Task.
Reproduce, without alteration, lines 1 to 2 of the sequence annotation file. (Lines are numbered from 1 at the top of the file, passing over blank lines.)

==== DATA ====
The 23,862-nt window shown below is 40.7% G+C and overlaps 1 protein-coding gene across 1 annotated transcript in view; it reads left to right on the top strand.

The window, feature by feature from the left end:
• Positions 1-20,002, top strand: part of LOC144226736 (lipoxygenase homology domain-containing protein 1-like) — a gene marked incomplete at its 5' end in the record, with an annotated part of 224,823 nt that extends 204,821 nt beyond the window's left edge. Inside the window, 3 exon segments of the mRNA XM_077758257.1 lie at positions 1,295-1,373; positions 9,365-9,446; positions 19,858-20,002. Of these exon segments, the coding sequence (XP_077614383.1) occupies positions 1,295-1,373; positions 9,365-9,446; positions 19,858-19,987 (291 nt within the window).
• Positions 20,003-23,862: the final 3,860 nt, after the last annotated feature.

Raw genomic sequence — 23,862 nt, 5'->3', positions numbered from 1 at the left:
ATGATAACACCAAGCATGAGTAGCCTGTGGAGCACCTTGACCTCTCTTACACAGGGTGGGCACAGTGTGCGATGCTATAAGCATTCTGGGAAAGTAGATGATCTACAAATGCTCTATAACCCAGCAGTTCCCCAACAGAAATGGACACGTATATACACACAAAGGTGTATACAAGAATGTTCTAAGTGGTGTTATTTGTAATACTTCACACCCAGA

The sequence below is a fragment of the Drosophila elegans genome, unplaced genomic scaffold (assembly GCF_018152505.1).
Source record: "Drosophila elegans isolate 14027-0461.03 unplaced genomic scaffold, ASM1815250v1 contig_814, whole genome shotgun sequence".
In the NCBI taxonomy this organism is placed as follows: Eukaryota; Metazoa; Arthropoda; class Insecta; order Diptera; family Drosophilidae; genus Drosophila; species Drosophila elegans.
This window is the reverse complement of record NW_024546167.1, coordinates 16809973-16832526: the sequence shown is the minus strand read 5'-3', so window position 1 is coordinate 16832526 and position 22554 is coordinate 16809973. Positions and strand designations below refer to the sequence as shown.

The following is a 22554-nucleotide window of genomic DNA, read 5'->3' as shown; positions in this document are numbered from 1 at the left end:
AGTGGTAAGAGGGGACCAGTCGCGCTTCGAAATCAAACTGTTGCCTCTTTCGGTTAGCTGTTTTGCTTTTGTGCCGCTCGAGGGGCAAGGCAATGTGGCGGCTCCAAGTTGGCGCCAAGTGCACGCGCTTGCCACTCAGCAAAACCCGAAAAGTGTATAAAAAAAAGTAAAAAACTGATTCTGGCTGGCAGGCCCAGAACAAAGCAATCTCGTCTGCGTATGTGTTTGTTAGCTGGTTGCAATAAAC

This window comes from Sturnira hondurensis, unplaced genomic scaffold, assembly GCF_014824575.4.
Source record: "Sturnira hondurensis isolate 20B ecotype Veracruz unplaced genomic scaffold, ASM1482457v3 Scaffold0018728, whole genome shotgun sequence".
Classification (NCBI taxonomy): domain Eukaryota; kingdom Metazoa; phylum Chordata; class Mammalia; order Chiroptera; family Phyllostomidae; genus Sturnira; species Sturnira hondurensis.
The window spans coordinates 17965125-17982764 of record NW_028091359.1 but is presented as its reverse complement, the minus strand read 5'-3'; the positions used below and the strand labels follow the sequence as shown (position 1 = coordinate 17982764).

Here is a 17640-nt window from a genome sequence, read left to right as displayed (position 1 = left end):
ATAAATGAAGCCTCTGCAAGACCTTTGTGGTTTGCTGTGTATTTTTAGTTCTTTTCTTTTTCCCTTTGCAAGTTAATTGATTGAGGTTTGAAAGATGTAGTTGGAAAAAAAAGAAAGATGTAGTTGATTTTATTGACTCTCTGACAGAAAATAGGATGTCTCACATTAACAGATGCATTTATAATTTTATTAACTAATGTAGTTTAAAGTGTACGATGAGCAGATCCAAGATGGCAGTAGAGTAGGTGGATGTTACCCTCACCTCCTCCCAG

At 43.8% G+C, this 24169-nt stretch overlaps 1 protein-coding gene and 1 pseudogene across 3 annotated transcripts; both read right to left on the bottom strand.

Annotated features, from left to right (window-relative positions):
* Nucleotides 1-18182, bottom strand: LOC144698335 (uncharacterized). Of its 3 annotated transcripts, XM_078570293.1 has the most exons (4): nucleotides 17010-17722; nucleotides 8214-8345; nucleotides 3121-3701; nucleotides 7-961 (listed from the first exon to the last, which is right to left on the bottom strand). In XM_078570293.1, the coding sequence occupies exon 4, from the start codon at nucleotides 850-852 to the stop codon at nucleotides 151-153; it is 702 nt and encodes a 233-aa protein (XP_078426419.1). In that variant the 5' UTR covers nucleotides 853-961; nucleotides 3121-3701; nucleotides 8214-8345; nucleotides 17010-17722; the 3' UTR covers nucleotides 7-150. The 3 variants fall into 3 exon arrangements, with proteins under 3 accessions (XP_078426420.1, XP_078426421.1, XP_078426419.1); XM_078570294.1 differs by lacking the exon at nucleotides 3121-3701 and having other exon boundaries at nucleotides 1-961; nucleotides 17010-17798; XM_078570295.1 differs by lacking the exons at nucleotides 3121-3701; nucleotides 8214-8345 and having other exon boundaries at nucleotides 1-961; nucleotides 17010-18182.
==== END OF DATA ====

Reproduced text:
The 23,862-nt window shown below is 40.7% G+C and overlaps 1 protein-coding gene across 1 annotated transcript in view; it reads left to right on the top strand.

The window, feature by feature from the left end: